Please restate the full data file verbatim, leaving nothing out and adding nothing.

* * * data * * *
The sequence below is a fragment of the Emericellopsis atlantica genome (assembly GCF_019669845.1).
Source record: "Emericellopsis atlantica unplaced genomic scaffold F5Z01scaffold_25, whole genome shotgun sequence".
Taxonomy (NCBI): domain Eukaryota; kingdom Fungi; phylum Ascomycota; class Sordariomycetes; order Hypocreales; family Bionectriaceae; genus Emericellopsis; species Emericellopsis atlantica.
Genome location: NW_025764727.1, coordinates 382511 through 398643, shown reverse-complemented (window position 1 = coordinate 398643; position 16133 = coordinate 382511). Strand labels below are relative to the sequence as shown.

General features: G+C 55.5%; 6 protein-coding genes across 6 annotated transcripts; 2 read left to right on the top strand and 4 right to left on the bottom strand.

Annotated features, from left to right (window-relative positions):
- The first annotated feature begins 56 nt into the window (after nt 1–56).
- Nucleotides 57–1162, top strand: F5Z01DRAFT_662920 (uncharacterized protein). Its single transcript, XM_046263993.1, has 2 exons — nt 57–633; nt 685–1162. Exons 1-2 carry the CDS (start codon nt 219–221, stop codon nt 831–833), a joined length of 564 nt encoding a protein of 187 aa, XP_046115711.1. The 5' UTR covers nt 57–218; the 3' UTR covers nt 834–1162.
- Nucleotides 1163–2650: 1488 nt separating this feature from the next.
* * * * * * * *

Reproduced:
The sequence below is a fragment of the Emericellopsis atlantica genome (assembly GCF_019669845.1).
Source record: "Emericellopsis atlantica unplaced genomic scaffold F5Z01scaffold_25, whole genome shotgun sequence".
Taxonomy (NCBI): domain Eukaryota; kingdom Fungi; phylum Ascomycota; class Sordariomycetes; order Hypocreales; family Bionectriaceae; genus Emericellopsis; species Emericellopsis atlantica.
Genome location: NW_025764727.1, coordinates 382511 through 398643, shown reverse-complemented (window position 1 = coordinate 398643; position 16133 = coordinate 382511). Strand labels below are relative to the sequence as shown.

General features: G+C 55.5%; 6 protein-coding genes across 6 annotated transcripts; 2 read left to right on the top strand and 4 right to left on the bottom strand.

Annotated features, from left to right (window-relative positions):
- The first annotated feature begins 56 nt into the window (after nt 1–56).
- Nucleotides 57–1162, top strand: F5Z01DRAFT_662920 (uncharacterized protein). Its single transcript, XM_046263993.1, has 2 exons — nt 57–633; nt 685–1162. Exons 1-2 carry the CDS (start codon nt 219–221, stop codon nt 831–833), a joined length of 564 nt encoding a protein of 187 aa, XP_046115711.1. The 5' UTR covers nt 57–218; the 3' UTR covers nt 834–1162.
- Nucleotides 1163–2650: 1488 nt separating this feature from the next.